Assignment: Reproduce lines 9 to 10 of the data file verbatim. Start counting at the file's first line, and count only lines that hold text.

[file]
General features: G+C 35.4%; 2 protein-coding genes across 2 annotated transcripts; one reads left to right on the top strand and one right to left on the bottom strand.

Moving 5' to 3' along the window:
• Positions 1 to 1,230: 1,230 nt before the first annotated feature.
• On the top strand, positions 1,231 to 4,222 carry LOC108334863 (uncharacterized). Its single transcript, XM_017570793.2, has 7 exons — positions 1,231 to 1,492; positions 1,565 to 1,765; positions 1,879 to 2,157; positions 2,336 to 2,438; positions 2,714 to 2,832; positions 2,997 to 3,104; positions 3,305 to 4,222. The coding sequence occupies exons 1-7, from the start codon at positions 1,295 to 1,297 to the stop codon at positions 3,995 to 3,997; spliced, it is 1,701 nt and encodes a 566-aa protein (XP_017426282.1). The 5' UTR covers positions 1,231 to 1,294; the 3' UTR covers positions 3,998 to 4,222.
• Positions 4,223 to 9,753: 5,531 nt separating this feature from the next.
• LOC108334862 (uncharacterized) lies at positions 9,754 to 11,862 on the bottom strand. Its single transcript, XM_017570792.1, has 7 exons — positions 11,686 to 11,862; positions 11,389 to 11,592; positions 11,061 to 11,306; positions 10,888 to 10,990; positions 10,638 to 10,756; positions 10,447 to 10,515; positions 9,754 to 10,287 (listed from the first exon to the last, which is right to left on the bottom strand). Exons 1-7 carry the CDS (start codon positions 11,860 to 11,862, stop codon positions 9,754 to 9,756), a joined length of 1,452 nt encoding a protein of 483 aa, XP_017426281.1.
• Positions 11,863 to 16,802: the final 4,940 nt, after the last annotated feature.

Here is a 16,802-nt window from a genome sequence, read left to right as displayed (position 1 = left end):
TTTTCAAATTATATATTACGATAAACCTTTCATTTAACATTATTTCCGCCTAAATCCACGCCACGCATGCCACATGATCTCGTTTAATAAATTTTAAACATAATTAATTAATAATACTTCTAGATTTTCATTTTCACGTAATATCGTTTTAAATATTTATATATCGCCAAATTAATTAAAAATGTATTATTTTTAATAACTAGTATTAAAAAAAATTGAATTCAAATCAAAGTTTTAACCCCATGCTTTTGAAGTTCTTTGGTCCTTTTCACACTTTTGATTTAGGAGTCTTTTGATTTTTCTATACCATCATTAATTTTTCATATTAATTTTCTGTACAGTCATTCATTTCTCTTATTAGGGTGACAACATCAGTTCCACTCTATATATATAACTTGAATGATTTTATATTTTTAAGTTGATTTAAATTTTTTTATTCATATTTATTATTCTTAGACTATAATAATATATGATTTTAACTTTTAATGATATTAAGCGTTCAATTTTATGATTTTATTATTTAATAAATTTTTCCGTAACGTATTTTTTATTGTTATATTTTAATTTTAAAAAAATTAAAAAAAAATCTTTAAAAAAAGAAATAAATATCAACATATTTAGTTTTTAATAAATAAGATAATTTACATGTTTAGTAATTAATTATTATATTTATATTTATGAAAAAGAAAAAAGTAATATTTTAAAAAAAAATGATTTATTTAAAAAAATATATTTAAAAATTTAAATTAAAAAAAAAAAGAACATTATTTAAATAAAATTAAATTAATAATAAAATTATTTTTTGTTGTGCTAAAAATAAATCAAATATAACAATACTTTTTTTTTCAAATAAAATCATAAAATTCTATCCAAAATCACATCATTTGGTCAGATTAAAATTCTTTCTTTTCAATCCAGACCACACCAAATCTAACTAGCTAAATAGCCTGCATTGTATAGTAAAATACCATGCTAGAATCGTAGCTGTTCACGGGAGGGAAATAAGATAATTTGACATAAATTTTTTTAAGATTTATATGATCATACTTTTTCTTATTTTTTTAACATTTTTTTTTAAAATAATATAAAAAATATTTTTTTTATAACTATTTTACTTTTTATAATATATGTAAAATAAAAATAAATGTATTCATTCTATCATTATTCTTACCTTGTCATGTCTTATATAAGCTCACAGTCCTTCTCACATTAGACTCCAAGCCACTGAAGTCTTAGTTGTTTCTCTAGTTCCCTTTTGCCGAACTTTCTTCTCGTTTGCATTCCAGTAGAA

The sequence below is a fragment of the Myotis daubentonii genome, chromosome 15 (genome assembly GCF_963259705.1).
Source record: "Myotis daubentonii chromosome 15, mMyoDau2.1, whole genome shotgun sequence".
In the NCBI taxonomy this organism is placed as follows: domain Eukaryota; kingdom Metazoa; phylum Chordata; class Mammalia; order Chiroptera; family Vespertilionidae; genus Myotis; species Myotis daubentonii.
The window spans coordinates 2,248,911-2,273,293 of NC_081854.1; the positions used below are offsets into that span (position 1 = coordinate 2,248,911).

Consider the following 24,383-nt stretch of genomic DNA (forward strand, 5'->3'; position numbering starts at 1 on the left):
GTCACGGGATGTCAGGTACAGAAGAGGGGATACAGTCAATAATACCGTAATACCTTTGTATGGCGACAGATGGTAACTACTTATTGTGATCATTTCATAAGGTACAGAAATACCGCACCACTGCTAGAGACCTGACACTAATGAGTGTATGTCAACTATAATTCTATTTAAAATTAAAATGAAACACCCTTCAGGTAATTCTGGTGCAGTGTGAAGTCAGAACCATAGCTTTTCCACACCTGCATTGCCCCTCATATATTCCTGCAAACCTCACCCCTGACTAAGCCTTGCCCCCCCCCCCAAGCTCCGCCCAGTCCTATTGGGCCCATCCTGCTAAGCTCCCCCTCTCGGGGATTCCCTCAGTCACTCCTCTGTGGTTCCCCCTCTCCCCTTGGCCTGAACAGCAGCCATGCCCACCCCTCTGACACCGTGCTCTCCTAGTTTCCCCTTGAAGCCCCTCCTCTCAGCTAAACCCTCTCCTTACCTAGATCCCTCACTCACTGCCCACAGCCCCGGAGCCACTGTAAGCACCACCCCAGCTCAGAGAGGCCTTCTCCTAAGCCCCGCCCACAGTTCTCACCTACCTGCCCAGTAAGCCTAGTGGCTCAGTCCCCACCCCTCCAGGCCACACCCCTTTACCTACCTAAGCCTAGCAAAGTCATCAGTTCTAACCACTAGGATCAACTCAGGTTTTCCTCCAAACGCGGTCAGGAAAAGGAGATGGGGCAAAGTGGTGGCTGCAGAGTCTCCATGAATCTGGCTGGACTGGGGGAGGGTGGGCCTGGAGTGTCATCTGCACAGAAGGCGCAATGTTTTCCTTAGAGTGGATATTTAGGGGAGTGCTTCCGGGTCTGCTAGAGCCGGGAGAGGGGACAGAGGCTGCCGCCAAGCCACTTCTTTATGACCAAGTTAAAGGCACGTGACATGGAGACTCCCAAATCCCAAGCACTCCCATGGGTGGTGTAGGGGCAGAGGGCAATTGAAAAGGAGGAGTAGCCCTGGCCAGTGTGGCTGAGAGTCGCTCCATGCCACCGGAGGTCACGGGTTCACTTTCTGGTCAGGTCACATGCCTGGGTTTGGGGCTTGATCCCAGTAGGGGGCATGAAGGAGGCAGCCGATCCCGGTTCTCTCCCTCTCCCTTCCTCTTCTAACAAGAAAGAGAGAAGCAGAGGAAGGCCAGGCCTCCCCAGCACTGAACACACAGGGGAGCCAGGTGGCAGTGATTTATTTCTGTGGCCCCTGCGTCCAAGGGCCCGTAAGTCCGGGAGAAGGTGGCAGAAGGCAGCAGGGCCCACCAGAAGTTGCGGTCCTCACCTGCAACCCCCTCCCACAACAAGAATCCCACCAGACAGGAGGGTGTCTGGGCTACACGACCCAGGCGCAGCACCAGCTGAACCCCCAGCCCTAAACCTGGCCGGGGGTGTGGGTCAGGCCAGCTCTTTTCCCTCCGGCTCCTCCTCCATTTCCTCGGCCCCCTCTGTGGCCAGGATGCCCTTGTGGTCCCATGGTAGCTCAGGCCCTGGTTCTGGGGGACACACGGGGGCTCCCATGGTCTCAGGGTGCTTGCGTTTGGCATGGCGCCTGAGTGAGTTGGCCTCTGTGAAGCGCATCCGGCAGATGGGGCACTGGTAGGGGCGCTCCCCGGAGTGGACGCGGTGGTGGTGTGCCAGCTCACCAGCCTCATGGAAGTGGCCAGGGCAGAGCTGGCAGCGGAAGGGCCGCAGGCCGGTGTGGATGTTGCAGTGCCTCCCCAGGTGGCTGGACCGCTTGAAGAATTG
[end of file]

TTTTCAAATTATATATTACGATAAACCTTTCATTTAACATTATTTCCGCCTAAATCCACGCCACGCATGCCACATGATCTCGTTTAATAAATTTTAAACATAATTAATTAATAATACTTCTAGATTTTCATTTTCACGTAATATCGTTTTAAATATTTATATATCGCCAAATTAATTAAAAATGTATTATTTTTAATAACTAGTATTAAAAAAAATTGAATTCAAATCAAAGTTTTAACCCCATGCTTTTGAAGTTCTTTGGTCCTTTTCACACTTTTGATTTAGGAGTCTTTTGATTTTTCTATACCATCATTAATTTTTCATATTAATTTTCTGTACAGTCATTCATTTCTCTTATTAGGGTGACAACATCAGTTCCACTCTATATATATAACTTGAATGATTTTATATTTTTAAGTTGATTTAAATTTTTTTATTCATATTTATTATTCTTAGACTATAATAATATATGATTTTAACTTTTAATGATATTAAGCGTTCAATTTTATGATTTTATTATTTAATAAATTTTTCCGTAACGTATTTTTTATTGTTATATTTTAATTTTAAAAAAATTAAAAAAAAATCTTTAAAAAAAGAAATAAATATCAACATATTTAGTTTTTAATAAATAAGATAATTTACATGTTTAGTAATTAATTATTATATTTATATTTATGAAAAAGAAAAAAGTAATATTTTAAAAAAAAATGATTTATTTAAAAAAATATATTTAAAAATTTAAATTAAAAAAAAAAAGAACATTATTTAAATAAAATTAAATTAATAATAAAATTATTTTTTGTTGTGCTAAAAATAAATCAAATATAACAATACTTTTTTTTTCAAATAAAATCATAAAATTCTATCCAAAATCACATCATTTGGTCAGATTAAAATTCTTTCTTTTCAATCCAGACCACACCAAATCTAACTAGCTAAATAGCCTGCATTGTATAGTAAAATACCATGCTAGAATCGTAGCTGTTCACGGGAGGGAAATAAGATAATTTGACATAAATTTTTTTAAGATTTATATGATCATACTTTTTCTTATTTTTTTAACATTTTTTTTTAAAATAATATAAAAAATATTTTTTTTATAACTATTTTACTTTTTATAATATATGTAAAATAAAAATAAATGTATTCATTCTATCATTATTCTTACCTTGTCATGTCTTATATAAGCTCACAGTCCTTCTCACATTAGACTCCAAGCCACTGAAGTCTTAGTTGTTTCTCTAGTTCCCTTTTGCCGAACTTTCTTCTCGTTTGCATTCCAGTAGAA

The sequence below is a fragment of the Myotis daubentonii genome, chromosome 15 (genome assembly GCF_963259705.1).